In what looks like an attempt to capitalize on shoppers' use of their smartphones when buying Christmas gifts this season,
the Grinch Amazon has introduced a free new app that will give consumers a 5% discount (but only up to $5) on certain electronics, toys, sports, music, and DVDs - in other words, some of the coolest, most popular gifts. All you have to do is go to a "brick and mortar" store, browse around until you find an item you'd like to purchase, and then enter its barcode into the app via scan, photo, text, or speech. Once the price is entered, you'll receive the discount on the item when you buy it from Amazon.
Did you see what Amazon just did there?
When you see something you want in a store and instead of buying it in the store you are already in, Amazon wants you to use their app and buy it from them and, as a reward, Amazon will give you a discount. Understandably, the Retail Industry Leaders Association, an advocacy organization that watches out some of the top retailers in the U.S., is calling shenanigans on Amazon's latest attempt to snatch up business from brick-and-mortar retailers with a press release they issued this afternoon:
Arlington, VA –The Retail Industry Leaders Association (RILA) reacted to a new smartphone App from Amazon.com that encourages holiday shoppers to use brick and mortar stores as showrooms to then purchase merchandise online from inside the store. Central to this tactic is Amazon’s continued practice of using a pre-internet loophole to avoid state sales tax collection, a move that gives them an unfair competitive advantage over Main Street retailers.
“Retailers compete on price 365 days a year, and at no time is that competition hotter than during the make-or-break holiday shopping season. However, by continuing to evade collecting state sales taxes, Amazon’s exploitation of a pre-Internet tax loophole is resulting in a 6-10 percent perceived price advantage over their competitors on Main Street,” said Katherine Lugar, executive vice president of public affairs.
“Amazon’s aggressive promotion of its Price Check App shows the lengths they are willing to go to exploit this tax loophole, and is a stark reminder of why Congress needs to act to protect retailers on Main Street. A failure to act is an implicit endorsement of a subsidy of Amazon, a subsidy that distorts the free market and puts jobs on Main Street at risk,” said Lugar.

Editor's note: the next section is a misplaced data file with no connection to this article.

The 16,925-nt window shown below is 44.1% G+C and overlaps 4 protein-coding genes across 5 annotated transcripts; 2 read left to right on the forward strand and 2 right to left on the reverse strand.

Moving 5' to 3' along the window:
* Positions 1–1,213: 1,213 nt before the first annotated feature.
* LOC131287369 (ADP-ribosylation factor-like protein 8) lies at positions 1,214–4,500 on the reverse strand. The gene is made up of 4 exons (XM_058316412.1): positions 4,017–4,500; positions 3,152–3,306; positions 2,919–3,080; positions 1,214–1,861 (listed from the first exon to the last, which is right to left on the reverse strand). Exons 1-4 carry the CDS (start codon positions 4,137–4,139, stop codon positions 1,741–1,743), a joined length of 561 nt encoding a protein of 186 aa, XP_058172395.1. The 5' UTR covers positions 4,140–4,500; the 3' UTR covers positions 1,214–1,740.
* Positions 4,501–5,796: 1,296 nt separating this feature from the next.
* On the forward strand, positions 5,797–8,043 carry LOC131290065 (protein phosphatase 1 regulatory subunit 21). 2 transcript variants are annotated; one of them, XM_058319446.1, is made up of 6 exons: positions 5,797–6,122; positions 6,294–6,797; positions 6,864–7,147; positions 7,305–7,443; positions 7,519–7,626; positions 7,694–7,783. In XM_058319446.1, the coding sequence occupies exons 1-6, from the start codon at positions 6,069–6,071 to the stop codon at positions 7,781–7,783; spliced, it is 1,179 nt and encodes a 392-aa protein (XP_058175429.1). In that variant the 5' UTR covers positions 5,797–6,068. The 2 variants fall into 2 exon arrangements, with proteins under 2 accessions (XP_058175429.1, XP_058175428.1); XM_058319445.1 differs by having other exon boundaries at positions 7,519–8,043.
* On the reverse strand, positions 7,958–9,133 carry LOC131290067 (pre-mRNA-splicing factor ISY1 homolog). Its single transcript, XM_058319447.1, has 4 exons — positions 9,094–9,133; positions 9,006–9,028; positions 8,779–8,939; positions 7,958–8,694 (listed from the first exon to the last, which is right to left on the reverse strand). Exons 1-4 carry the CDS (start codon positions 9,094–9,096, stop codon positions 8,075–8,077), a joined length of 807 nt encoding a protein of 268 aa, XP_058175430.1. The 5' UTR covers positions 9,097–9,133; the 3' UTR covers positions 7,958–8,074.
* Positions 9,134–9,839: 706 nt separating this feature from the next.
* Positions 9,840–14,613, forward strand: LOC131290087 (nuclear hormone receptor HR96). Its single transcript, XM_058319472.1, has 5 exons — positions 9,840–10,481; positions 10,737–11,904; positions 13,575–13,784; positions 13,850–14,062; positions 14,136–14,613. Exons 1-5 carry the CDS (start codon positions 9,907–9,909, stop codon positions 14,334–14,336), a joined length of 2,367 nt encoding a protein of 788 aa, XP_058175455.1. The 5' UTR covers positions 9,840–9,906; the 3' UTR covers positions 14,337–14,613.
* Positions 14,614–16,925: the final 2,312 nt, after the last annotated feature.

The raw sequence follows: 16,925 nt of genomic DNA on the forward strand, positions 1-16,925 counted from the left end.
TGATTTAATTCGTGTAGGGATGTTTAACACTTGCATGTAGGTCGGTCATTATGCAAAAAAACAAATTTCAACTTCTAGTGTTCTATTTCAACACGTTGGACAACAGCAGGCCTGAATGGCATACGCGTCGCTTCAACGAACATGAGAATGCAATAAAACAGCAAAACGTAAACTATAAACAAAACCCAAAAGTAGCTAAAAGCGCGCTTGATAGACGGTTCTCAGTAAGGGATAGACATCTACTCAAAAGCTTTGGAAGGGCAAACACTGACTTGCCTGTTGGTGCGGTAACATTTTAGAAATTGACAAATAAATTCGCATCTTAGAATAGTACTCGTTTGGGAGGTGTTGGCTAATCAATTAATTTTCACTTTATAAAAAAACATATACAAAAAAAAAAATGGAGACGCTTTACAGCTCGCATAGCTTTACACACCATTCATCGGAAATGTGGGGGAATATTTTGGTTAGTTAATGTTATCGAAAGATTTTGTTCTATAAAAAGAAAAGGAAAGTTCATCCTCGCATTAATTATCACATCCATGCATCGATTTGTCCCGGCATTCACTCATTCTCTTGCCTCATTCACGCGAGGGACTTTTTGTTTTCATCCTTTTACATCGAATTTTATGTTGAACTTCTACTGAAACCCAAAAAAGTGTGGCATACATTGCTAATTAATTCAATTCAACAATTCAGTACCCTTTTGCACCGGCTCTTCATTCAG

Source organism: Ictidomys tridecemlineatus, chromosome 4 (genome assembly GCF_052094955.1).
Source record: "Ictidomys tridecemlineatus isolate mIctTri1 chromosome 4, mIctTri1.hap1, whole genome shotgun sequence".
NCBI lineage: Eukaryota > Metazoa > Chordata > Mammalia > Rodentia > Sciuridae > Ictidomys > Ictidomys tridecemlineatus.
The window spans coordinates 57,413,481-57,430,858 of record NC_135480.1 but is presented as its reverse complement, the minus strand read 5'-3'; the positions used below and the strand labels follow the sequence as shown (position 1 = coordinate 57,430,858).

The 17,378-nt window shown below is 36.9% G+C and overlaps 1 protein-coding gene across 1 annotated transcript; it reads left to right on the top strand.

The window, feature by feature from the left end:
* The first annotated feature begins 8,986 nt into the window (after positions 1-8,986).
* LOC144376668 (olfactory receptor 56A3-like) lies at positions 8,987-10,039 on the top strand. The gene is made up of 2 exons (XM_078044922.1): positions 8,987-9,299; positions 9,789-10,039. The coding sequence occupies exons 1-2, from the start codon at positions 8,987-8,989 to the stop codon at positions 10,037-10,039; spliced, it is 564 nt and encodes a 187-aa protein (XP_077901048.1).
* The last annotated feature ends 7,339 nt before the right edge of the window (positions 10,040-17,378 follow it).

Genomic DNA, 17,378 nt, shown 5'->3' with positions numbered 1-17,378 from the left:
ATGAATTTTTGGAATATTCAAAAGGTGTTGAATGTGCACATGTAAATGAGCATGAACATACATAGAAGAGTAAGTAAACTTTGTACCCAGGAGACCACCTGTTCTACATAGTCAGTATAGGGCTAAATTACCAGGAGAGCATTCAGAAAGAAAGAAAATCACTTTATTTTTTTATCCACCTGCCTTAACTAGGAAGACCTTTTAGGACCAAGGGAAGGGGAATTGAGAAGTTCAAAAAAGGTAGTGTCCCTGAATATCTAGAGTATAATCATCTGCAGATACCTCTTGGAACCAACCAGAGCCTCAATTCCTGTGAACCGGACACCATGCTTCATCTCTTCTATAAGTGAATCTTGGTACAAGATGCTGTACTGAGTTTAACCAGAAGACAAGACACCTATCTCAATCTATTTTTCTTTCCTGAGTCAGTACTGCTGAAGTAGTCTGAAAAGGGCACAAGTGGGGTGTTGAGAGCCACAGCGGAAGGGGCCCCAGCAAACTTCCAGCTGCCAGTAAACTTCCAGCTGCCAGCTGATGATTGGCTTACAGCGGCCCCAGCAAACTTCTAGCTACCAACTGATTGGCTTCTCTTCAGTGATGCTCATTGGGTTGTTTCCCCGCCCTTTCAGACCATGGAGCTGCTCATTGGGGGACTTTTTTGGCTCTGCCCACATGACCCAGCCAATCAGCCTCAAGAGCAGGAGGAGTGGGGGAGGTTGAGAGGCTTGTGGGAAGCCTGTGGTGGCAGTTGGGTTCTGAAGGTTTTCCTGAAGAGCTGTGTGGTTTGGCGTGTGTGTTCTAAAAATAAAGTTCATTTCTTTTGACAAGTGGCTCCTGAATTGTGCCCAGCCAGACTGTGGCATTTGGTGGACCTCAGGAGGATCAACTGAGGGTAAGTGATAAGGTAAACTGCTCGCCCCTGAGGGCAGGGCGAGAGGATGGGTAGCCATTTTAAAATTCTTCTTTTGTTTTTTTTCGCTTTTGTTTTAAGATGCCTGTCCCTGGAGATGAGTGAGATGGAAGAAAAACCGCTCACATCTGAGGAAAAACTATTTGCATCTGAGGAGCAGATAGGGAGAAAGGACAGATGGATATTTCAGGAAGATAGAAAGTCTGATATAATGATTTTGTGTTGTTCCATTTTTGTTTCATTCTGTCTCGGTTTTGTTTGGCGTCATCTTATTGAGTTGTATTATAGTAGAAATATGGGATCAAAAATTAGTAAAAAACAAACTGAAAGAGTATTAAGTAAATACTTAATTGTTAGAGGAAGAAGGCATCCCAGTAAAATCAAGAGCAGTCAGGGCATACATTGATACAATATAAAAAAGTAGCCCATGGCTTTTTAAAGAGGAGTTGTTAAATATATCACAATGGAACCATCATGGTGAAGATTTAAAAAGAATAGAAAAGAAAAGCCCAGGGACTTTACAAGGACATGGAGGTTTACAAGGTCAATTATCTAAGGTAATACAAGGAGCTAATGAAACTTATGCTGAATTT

RILA supports bipartisan legislation introduced in the House and in the Senate that would level the playing field and force all retailers to compete under the same rules. In a hearing last week before the House Judiciary Committee, Congressman Mike Pence (R-IN) summed up the need for Congressional action by saying:
“I don’t think Congress should be in the business of picking winners and losers. Inaction by Congress today results in a system today that does pick winners and losers.”
Gruenwald, Juliana, “Congress Urged to Close Online Sales-Tax Loophole,” National Journal, 11/30/11
“Main Street retailers have been forced to compete on an uneven playing field for too long. Retailers cannot afford another holiday season where they are forced to compete on an uneven playing field,” added Lugar.
Even if Amazon's underhanded scheme should have some appeal with consumers, luckily for brick-and-mortar retailers the discount-offering app is only good from 9PM December 9th to 11:59PM December 10th and customers can only use the app up to three times. Still, it's hard not to agree with the accusations RILA has stamped onto Amazon.
Do you think the RILA's on the right track here? Or should Amazon be permitted to do this? Chime in below with your comments.